Hello Friends! It’s been a minute. I have been up to so much lately and as you can tell form the blog title I have a surprise for you! Been working on compiling the blog’s best vegetarian offerings which you can now get as an e-book. I have always wanted to write a cookbook and I have said it multiple times. Putting together this e-book helped alight my goals and gave me a taste of what it feels to put a valuable product out there in world. I am now so excited to be sharing this token of love with you!
Get ‘My Vegetarian Kitchen: 34 Delicious and Wholesome Dishes from A Kitchen in Uganda’.
With most of A Kitchen in Uganda’s food stories vegetarian celebrations, there are so many exciting, memorable and valuable dishes that have been created on the blog for the past 5+ years. This book is a compilation of some of the best of those dishes. The purpose for this book is that you can always have these creations whether you have access to the blog or not.
Who is this book for?
Whether it is planning a big gathering, needing an instant dish to satiate your cravings or looking for an idea for your next potluck or food business idea, this book is for you.
This book is for the vegetarian and/or foodie who would love to explore the endless possibilities that come with using less mainstream local produce and ingredients.
This book is for the creative ‘thinking-out-of-the-box’ individual who wants to make their food journey a little more exciting and fulfilling at the same time with ingredients that are easily accessible.
This book for the Ugandan and anyone on the continent of Africa that has to battle with the government imposed social media taxes. My blog has thrived because of the unlimited access to the internet that I have enjoyed and I realize this is not the same story for everyone which is why I took the time to compile these recipes so that you can have them at the tip of your fingertips with or without the internet!
What is inside this 77 page book:
- 34 Delicious and Wholesome Dishes and Recipes from A Kitchen in Uganda
- 2 Menus
- Tips on How to Have a Successful Meal Gathering
- A Weekly Meal Plan Template
Go grab yourself a copy and start cooking!
I have been listening to the podcast Eat Capture Share lately and I have learnt a lot from it. I found out about Kimberly (the creative behind the podcast and The Little Plantation) during the Saveur Magazine Blogger Nominations a few months ago. I have learnt a lot of food photography and life tips from her. About two weeks ago I listened to the Eat Capture Share Episode 7 and it made me think about a lot of issues in the food space especially as a Ugandan food blogger. The episode is about dieting and intuitive eating. I have seen diet culture all over the social media and even in movies. But as Christy talked about dieting, and how niche food bloggers can consciously or subconsciously push it and its psychological effect on readers and followers, I was intrigued. Intrigued that from my background, it is quite the opposite. Please correct me if I am wrong. In Uganda, the concept of food blogging is still relatively new let alone niche food blogs. Dieting too is unknown to the regular Ugandan. I was greatly surprised when in the podcast they mentioned that it is poor people who eat “badly”. In Uganda and possibly most sub-Saharan countries, poor people eat “better” than the rich people because they have a limited access to all the finer things in life like supermarkets, packaged and processed foods and sweetened foods. This made me think about the food that I talk about here. I know that as a blogger I have a responsibility to you to be honest and ethical about the food I share. I always emphasize that all the food posted on this blog and my social media accounts is food I eat and make for my family. My hope and aim with this blog is to inspire you to look at food in a different way and discover the endless possibilities of local Ugandan cuisine. Which is why often times I will not write about mainstream restaurant food because I know that kind of food is uncommon to a regular Ugandan (myself included) and is usually a once in a a while treat. Contrary to what Christy says in the episode, you will find processed foods and meats expensive (unless you rear your own animals) and vegetables cheaper. If anything shopping in supermarkets is associated with wealth and a higher social status in Uganda.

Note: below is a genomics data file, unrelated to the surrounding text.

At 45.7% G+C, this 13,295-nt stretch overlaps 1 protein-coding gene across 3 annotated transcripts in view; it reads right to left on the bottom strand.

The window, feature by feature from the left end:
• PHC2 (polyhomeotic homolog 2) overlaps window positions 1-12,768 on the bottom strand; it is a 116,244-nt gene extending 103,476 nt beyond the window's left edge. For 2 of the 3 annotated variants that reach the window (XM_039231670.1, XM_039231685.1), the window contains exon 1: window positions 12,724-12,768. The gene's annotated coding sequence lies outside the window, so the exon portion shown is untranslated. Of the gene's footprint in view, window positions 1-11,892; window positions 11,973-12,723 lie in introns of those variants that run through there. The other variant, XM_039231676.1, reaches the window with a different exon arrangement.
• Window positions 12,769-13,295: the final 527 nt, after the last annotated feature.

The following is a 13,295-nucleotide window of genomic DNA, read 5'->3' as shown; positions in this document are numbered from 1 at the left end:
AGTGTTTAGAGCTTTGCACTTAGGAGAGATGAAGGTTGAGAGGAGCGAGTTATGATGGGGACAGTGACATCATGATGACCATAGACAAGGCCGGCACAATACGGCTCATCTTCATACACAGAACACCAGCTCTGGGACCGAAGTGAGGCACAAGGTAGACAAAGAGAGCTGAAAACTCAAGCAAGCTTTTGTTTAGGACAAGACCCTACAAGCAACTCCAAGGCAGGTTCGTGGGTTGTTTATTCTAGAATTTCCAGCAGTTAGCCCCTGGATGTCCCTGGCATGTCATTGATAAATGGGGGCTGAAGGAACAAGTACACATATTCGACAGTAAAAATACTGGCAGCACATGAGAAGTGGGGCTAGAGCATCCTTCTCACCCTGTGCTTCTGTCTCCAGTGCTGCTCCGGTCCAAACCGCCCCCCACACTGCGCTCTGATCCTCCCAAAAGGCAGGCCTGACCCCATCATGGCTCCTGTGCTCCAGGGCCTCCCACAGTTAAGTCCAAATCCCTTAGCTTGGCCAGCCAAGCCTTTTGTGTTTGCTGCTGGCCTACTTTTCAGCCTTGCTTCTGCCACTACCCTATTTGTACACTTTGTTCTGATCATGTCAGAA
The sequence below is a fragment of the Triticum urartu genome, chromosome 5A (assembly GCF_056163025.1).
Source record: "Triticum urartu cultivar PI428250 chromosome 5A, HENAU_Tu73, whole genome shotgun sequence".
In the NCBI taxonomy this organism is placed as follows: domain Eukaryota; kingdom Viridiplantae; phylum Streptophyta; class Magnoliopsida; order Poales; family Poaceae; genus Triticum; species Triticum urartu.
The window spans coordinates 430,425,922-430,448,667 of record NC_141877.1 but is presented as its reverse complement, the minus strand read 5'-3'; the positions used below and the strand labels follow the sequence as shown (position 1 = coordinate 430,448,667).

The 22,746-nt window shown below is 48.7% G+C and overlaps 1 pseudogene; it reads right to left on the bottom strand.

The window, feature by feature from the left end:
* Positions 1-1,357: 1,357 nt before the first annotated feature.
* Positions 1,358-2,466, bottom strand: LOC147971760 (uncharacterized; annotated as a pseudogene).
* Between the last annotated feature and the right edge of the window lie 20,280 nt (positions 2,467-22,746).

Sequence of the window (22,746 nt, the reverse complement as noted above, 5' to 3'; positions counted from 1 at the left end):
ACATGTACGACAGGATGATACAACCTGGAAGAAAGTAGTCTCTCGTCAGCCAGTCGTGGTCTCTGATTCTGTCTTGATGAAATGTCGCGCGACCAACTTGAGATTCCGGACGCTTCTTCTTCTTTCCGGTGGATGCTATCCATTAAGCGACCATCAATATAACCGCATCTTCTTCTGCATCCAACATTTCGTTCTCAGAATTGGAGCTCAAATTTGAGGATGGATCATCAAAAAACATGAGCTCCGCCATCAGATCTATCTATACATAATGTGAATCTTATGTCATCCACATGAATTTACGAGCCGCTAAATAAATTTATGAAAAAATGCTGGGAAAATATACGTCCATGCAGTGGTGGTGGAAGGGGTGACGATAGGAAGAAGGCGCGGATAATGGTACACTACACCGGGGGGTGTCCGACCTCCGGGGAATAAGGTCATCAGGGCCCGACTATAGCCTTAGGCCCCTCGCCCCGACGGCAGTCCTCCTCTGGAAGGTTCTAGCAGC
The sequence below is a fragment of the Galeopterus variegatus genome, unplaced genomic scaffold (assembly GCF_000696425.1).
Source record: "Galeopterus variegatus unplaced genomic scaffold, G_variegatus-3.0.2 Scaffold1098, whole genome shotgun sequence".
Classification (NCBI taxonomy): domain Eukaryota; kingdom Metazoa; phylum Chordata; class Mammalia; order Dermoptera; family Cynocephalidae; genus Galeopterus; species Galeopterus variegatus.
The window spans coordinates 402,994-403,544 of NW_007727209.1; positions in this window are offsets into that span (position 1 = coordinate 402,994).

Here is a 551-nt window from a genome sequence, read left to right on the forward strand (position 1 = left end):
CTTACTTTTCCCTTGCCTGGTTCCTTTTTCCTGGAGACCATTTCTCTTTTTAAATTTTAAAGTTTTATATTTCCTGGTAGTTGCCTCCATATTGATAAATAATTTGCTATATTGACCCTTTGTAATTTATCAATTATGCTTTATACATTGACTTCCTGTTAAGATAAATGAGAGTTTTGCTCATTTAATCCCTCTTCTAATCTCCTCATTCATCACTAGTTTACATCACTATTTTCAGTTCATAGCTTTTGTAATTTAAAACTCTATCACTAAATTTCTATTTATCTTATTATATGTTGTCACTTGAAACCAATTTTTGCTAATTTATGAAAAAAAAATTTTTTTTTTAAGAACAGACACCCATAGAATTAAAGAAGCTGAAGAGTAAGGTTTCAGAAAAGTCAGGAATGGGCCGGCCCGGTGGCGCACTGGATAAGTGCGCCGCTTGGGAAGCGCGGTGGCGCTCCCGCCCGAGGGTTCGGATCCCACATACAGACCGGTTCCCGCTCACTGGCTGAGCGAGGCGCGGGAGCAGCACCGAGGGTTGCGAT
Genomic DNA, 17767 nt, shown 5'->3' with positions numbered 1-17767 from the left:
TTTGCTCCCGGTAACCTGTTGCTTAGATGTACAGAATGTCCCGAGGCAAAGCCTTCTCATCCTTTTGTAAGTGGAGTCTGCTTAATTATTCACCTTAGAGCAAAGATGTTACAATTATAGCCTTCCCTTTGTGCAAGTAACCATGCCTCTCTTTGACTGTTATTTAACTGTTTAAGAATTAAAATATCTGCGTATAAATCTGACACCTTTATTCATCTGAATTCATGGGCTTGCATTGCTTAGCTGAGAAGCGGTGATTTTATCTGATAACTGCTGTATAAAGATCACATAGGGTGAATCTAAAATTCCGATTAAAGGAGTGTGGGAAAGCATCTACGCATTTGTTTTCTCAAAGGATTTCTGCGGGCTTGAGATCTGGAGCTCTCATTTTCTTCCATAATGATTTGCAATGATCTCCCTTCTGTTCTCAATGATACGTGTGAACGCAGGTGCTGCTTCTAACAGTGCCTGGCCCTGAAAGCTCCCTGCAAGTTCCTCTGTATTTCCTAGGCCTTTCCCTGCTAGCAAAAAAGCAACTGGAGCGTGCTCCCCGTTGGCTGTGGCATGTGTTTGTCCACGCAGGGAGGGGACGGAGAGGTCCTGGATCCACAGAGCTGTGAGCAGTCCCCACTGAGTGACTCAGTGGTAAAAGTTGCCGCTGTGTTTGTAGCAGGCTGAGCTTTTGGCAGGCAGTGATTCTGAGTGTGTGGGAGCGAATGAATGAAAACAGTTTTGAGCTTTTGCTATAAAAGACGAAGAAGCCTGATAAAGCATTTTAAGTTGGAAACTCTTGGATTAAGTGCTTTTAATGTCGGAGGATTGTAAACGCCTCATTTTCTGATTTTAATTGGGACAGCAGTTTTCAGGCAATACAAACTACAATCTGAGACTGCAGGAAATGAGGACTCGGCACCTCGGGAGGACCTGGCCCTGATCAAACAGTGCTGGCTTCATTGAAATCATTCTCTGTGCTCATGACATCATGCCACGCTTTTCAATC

Surprisingly I was making this exact soup while listening to the podcast and it was just the right timing. This soup is completely vegetarian, vegan even (depending on who is reading this). And I didn’t set out to make it vegetarian by intention. It is food like this that you will find me eating and making for my family because it is relatively easier and “cheaper” to access than let’s say a steak, a pizza, take out etc.